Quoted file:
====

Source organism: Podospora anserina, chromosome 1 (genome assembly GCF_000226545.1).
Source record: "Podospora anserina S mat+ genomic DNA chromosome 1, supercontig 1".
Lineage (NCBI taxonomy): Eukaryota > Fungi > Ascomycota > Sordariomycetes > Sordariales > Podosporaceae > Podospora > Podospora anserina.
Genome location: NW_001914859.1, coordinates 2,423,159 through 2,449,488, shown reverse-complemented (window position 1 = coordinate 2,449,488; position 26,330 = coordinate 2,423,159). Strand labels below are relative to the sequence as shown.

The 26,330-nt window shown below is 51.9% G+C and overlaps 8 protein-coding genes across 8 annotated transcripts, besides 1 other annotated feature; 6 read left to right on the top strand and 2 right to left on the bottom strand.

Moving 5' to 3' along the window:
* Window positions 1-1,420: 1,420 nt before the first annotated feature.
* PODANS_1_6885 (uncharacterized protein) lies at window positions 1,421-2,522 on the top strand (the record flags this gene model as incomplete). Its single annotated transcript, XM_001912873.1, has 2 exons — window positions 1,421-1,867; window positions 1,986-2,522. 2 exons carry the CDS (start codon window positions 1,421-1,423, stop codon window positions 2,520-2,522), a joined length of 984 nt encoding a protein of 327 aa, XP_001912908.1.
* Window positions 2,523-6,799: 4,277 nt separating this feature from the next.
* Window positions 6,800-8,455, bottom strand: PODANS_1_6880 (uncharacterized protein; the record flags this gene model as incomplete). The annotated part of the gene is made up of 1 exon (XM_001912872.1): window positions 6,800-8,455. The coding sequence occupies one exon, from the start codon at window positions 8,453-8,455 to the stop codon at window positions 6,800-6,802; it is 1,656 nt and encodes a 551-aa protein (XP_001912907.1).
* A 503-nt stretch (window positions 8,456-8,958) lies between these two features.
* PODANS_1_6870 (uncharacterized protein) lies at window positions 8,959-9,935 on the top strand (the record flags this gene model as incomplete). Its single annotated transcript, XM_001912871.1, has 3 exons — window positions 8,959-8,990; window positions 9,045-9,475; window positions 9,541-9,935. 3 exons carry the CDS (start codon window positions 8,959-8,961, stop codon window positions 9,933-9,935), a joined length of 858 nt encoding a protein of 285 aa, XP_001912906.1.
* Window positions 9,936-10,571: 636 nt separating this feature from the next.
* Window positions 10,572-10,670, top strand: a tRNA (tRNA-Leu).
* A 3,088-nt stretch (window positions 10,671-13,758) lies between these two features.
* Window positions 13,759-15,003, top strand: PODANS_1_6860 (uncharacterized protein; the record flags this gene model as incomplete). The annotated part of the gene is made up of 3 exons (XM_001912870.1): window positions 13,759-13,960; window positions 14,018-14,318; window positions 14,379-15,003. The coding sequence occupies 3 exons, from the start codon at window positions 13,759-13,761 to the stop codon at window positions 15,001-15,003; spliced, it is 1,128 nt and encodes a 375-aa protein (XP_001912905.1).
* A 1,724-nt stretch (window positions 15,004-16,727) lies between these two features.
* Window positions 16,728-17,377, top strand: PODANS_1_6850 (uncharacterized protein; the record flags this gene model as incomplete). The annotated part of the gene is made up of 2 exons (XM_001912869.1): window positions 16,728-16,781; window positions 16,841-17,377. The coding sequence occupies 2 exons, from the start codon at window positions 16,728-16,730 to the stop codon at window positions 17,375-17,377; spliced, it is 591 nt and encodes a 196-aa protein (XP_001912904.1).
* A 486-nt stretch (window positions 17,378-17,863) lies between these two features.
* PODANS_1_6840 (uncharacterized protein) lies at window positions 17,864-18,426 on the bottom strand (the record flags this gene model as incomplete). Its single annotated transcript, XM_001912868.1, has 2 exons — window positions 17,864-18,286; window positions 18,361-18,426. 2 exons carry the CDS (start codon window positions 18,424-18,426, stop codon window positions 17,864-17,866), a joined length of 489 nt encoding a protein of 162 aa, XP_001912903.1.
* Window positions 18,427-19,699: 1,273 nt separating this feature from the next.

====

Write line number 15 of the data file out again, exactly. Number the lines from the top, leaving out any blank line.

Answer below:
* A 3,088-nt stretch (window positions 10,671-13,758) lies between these two features.